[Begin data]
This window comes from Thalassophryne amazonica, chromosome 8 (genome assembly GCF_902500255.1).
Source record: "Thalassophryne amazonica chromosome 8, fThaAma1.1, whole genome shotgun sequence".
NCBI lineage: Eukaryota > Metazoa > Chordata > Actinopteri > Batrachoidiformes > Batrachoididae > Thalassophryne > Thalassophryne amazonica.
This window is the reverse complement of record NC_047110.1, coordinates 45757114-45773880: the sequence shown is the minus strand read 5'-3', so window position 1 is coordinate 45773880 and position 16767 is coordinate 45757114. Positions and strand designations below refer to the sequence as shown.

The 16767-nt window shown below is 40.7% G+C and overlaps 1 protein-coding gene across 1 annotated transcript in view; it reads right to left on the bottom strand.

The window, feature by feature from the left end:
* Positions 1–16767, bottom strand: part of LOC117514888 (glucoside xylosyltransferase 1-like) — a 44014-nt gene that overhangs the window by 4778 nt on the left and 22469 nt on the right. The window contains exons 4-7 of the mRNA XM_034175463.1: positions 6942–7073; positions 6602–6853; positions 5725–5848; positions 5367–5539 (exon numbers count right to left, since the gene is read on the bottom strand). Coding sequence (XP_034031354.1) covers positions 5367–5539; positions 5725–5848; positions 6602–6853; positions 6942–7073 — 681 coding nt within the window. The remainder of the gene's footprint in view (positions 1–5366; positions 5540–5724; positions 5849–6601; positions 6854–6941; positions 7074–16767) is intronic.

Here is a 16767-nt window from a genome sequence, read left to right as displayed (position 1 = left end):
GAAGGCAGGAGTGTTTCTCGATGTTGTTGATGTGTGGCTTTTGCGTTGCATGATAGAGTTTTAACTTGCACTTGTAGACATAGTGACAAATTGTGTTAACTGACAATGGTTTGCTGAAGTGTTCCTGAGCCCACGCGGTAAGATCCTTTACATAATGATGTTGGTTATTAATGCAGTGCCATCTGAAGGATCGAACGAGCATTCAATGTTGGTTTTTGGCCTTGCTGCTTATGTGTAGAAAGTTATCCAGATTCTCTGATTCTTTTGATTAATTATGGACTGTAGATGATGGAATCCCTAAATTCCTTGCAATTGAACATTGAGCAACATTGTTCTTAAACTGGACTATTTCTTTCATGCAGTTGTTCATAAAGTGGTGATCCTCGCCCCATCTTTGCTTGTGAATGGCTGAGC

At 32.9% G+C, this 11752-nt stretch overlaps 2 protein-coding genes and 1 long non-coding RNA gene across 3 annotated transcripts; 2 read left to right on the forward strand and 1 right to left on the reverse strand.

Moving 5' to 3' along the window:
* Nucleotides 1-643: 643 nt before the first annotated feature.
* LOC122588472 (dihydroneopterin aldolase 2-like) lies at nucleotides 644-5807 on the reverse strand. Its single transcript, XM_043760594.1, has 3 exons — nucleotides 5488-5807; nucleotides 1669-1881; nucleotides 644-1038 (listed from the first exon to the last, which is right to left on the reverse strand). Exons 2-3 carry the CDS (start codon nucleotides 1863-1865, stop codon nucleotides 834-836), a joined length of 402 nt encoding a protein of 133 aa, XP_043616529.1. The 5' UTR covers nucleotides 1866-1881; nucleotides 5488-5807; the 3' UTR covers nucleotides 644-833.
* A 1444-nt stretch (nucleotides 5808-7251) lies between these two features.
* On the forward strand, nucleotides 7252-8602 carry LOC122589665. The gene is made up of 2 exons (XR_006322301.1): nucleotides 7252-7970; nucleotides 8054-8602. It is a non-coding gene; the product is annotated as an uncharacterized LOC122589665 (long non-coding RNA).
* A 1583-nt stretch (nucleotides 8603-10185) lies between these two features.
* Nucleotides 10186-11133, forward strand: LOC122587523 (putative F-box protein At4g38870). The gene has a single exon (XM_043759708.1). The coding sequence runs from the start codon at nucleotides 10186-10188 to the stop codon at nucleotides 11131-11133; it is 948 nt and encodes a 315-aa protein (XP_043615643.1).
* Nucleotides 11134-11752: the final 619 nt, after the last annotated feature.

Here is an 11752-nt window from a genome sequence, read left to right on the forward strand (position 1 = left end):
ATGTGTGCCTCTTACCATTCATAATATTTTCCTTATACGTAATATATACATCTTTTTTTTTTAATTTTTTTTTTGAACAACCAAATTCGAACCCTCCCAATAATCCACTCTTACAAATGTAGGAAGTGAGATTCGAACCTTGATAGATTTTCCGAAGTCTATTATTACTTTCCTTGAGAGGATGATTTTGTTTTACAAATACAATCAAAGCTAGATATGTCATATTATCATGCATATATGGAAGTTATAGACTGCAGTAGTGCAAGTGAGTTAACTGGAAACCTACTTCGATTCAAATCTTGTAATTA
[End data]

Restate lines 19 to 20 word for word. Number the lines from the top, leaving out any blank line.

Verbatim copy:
Here is an 11752-nt window from a genome sequence, read left to right on the forward strand (position 1 = left end):
ATGTGTGCCTCTTACCATTCATAATATTTTCCTTATACGTAATATATACATCTTTTTTTTTTAATTTTTTTTTTGAACAACCAAATTCGAACCCTCCCAATAATCCACTCTTACAAATGTAGGAAGTGAGATTCGAACCTTGATAGATTTTCCGAAGTCTATTATTACTTTCCTTGAGAGGATGATTTTGTTTTACAAATACAATCAAAGCTAGATATGTCATATTATCATGCATATATGGAAGTTATAGACTGCAGTAGTGCAAGTGAGTTAACTGGAAACCTACTTCGATTCAAATCTTGTAATTA